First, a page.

Hugo Boss to Close Ohio Factory, Cut 300 Jobs, Union Says - Hugo Boss plans to close an Ohio factory, affecting 300 jobs, according to labor union Workers United. <bloomberg.com>

Danner Sues Rag & Bone Over Boot - Rag & Bone has a history of looking to classic work and military wear for reference points, but a recent lawsuit brought by boot maker Danner Inc. accuses the label of being a bit too inspired in one of its recent designs. The Portland, Ore.-based shoemaker filed its complaint in U.S. District Court in its hometown on Dec. 18. The suit accuses Rag & Bone of trademark infringement for selling a boot design named the Danner Combat Boot through Barneys New York and Saks Fifth Avenue. Danner listed both retailers as co-defendants. Representatives for Rag & Bone did not return calls seeking comment Monday. Barneys said it does not comment on litigation and Saks said it had no comment. Danner registered trademarks for its scripted logo in 1974 in the men’s and women’s footwear class, and its name in 2007. The company has sold boots under the Danner brand since 1933.  <wwd.com>

Suit Against Retailer Chick Downtown - Online boutique Chick Downtown has defaulted on a $950,000 line of credit from Enterprise Bank, according to a lawsuit brought earlier this month by the lender. The suit, filed Dec. 15 in the Court of Common Pleas of Allegheny County, Pa., seeks $972,830.46 from the Pittsburgh-based e-commerce operator for the remainder of its principal and interest and attorneys’ fees. The bank’s complaint is the latest in a string of recent lawsuits filed against the online merchant. Several creditors, including Mint Collection Inc. and Molli Enterprise, have filed lawsuits accusing the company of failing to pay debts. A number listed for the company was disconnected when reached Tuesday. The retailer closed its brick-and-mortar location in Pittsburgh earlier this year. <wwd.com>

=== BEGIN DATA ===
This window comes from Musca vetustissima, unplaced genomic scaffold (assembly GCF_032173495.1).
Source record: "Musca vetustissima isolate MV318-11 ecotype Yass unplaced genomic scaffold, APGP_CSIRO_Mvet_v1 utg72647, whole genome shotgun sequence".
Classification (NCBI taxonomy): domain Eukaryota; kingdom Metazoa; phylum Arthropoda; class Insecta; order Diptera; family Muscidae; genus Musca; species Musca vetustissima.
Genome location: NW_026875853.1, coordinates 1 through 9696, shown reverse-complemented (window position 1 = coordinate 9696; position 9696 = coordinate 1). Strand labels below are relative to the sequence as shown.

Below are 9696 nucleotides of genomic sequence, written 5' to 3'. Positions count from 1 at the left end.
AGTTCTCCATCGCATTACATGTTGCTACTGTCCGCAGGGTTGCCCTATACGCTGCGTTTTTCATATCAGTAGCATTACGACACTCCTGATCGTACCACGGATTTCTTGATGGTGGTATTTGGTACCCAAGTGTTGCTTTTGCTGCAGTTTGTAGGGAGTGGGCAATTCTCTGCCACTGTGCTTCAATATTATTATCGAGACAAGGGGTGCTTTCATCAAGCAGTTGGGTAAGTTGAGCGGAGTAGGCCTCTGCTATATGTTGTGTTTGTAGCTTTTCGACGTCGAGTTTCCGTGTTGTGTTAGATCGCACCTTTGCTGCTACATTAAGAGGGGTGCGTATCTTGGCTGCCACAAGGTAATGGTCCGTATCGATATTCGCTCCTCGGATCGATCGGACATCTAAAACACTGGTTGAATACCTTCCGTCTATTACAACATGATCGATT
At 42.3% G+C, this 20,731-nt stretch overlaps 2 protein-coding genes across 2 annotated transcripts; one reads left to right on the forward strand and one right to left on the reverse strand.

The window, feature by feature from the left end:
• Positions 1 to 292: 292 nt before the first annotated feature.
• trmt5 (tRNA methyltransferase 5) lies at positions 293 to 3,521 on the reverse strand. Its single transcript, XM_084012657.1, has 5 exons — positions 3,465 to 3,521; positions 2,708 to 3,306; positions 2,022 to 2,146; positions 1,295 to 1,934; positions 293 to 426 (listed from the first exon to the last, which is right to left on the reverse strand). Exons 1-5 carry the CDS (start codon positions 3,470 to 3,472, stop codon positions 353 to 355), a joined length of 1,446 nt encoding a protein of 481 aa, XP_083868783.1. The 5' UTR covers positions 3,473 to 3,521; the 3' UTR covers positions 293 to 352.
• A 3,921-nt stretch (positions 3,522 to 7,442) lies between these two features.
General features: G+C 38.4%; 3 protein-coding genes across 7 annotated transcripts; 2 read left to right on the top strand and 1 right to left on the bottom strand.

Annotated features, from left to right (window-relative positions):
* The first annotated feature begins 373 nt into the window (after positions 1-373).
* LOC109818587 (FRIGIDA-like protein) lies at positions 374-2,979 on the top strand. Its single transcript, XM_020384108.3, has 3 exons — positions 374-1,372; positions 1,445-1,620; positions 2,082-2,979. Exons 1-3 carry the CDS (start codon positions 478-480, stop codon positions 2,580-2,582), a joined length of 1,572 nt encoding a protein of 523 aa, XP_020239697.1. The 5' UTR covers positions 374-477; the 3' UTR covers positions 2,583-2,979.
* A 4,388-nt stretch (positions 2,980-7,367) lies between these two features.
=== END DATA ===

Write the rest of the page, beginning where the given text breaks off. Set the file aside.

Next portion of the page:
Storm Boosts Holiday Spending Online - ComScore Inc. reported Wednesday that, during the stormy weekend of Dec. 19 and 20, online sales increased 13.3 percent, to $767 million from $677 million during the comparable weekend in 2008. The challenging weather conditions in the Northeast and Middle Atlantic during the final weekend before Christmas kept many U.S. shoppers indoors and online, helping to boost e-commerce sales for the period between Nov. 1 and Dec. 24 to $27.12 billion, 4.9 percent higher than the $25.85 billion spent online during the 2008 holiday season. Adjusting for an extra shopping day this year, comScore put the year-on-year increase at a more modest 3.5 percent, but that’s still more than a 6 point swing from the 3 percent decline registered for holiday 2008 versus the 2007 season.  <wwd.com>

Denim's New Direction: Brands, Retailers Feel Pressure on Price - Denim proved to be a winning category for retailers throughout the recession and its momentum carried through the holiday season — but the warning lights are flashing. While the better-than-expected sales have been welcome news for brands and retailers alike, December’s results offered a clear picture of consumers’ pricing limitations as the new year approaches. “The reset button has been pressed,” said Andreas Kurz, former head of Diesel USA and Seven For All Mankind and now president and owner of fashion consultancy Akari Enterprises LLC. “We are back at the level where we were two years ago, and we have to start over again and with different rules.” Lawrence Scott, owner of Pittsburgh Jeans Co., has seen the change in his customers. They’ve continued to buy, but their tolerance levels on pricing have become pronounced and aren’t likely to change soon. <wwd.com>